Teaching Learning World History at Variable Scales in Middle and High Schools

AHA Session 208
World History Association 3
Saturday, January 7, 2017: 10:30 AM-12:00 PM
Room 601 (Colorado Convention Center, Meeting Room Level)
Ross Dunn, San Diego State University
The Audience

Session Abstract

Today, world history is a foundational course in the curriculums of the great majority of public schools in the United States, a success inspired partly by the extraordinary growth of the Advanced Placement world history program since 2002. The AP course excepting, few state content standards or precollegiate textbooks provide middle and high school teachers and students with explicit conceptual and analytical frameworks for enhancing the coherence and intelligibility of a full year’s study. Students may acquire historical thinking skills investigating specific events or primary source documents. But if world history courses that span large swathes of time, space, and subject matter are to be something other than exercises in cognitive fragmentation and confusion, students need analytical tools that enable them to build meaning from historical data, connect pieces of information to larger patterns and generalizations, make comparisons, and ask good questions that may be addressed drawing on appropriate evidence. An effective world history course requires investigation of the past from local up to global scales. Research in the United States and Britain on young people’s historical cognition has shown that intellectual engagement and comprehension may improve as learners analytically link historical specificities to larger contexts of meaning in time and space and, vice versa, anchor “big pictures” of the past to examples, details, and concrete evidence at relatively small scales.

This panel will bring together educators who have all engaged, in both research and classroom experience, with the dynamics of “scale shifting” as an important issue in teaching and learning world history. The panelists will give attention to four questions, among others, that address the development of critical thinking skills related to variable scales: Why is it important for world history students to undertake evidence-based study of patterns of change at very large scales (transregional, global) as well as investigate histories of particular civilizations or nations, and how may this approach advance understanding of change at both global and regional levels? Why, as research has shown, do students commonly ascribe even major changes in human history to the intentions and desires of individual or group actors rather than take account of large-scale structural factors? How can the historical profession contribute to a greater and much needed understanding of how young people think and learn about the past, particularly how they conceive relationships among events occurring at different scales, how they compare events in different contexts of time and space, how they formulate questions to interrogate significance at different scales, and how they apply evidence to in addressing explanations of change on local, regional, and global scales? Finally, how might teacher education more effectively address such analytical issues as variable scales and thus transcend the study of the past as serial fact acquisition?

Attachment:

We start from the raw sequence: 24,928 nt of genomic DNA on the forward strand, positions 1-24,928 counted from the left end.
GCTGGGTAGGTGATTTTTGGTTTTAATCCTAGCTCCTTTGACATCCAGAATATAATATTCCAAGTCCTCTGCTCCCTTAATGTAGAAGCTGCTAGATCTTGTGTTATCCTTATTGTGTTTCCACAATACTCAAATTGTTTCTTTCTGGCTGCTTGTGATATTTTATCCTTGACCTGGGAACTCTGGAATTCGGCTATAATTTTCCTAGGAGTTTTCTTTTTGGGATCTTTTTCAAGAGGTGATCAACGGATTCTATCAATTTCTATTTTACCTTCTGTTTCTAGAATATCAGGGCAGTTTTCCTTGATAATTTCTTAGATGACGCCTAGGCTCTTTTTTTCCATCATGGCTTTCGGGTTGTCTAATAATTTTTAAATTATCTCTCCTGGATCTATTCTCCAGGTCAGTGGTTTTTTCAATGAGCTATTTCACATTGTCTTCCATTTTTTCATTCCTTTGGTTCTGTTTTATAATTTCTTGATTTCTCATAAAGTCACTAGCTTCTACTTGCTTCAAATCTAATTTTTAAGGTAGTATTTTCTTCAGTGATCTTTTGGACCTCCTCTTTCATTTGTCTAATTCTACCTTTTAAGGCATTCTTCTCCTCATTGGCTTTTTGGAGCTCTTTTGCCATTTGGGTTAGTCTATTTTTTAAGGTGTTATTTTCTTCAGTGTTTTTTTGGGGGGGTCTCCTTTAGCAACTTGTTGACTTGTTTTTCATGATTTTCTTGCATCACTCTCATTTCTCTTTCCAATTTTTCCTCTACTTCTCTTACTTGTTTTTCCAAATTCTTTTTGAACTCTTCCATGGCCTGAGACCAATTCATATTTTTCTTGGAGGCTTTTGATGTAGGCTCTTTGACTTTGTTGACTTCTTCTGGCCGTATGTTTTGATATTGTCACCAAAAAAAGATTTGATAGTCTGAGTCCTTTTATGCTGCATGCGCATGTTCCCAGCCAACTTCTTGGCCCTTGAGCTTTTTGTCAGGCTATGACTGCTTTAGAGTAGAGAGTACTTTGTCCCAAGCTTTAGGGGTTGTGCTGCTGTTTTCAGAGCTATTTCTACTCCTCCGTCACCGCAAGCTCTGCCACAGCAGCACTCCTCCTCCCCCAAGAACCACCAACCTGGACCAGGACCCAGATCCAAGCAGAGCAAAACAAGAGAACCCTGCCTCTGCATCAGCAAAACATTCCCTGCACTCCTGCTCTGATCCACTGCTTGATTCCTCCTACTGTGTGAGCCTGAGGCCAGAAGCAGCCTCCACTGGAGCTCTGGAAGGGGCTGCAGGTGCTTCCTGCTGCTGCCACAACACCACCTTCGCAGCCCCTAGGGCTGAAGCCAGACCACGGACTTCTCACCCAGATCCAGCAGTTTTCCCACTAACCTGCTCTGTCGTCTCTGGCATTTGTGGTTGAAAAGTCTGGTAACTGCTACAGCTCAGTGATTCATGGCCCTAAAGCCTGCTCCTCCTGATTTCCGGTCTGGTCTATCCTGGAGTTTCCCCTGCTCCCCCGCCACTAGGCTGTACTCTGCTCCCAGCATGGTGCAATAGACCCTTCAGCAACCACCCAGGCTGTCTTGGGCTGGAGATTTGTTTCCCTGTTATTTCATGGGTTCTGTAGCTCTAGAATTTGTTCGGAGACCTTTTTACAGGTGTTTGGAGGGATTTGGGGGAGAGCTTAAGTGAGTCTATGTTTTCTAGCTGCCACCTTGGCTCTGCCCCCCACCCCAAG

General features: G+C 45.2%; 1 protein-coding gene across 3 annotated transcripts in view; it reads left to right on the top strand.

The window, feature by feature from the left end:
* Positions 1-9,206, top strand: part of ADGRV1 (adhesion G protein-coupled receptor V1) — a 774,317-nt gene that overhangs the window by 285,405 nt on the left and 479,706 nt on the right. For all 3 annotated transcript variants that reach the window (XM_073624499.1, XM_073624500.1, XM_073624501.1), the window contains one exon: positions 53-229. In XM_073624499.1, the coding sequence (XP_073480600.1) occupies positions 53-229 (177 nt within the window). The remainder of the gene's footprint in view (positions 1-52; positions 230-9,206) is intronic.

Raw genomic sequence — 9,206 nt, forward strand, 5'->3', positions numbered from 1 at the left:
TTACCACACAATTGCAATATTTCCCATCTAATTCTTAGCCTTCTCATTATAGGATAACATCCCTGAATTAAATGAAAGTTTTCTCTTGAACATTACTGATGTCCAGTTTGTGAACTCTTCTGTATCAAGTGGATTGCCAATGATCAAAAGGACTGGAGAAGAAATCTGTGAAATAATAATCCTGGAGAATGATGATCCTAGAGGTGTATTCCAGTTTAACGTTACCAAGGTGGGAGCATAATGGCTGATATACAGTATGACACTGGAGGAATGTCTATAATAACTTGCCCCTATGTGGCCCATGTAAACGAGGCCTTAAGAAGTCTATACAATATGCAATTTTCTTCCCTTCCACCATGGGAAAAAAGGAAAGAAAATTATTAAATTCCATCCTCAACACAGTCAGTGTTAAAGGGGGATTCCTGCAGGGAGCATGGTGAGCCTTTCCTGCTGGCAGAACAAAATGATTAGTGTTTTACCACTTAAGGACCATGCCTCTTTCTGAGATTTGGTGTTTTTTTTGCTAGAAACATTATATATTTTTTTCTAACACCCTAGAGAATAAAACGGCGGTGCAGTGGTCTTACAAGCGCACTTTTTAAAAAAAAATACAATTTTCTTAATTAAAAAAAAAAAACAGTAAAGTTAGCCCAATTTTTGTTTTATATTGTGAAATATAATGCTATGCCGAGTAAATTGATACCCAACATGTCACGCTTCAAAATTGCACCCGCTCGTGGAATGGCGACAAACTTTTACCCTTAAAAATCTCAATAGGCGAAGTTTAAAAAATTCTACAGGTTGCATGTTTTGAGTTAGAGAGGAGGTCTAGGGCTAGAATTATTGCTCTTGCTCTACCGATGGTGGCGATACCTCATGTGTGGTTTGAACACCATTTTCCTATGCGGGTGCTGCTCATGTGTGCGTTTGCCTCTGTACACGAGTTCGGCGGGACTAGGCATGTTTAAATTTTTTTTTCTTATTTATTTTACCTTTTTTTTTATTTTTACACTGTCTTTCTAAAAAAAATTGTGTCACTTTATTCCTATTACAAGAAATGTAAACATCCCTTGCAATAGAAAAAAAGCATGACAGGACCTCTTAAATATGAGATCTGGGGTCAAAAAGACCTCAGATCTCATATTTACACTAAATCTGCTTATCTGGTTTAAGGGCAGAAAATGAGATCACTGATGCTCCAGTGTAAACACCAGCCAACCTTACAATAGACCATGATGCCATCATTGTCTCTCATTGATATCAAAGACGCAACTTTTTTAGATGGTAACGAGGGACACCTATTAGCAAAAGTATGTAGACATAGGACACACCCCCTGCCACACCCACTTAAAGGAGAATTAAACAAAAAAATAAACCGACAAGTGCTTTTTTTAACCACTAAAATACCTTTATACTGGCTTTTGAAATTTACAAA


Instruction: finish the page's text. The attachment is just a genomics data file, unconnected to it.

This panel addresses directly the "scale in history" theme of the conference. The panel expects to attract an audience of collegiate world history instructors and graduate students, middle and high school social studies teachers, and professionals interested in issues of historical pedagogy and cognition.

See more of: AHA Sessions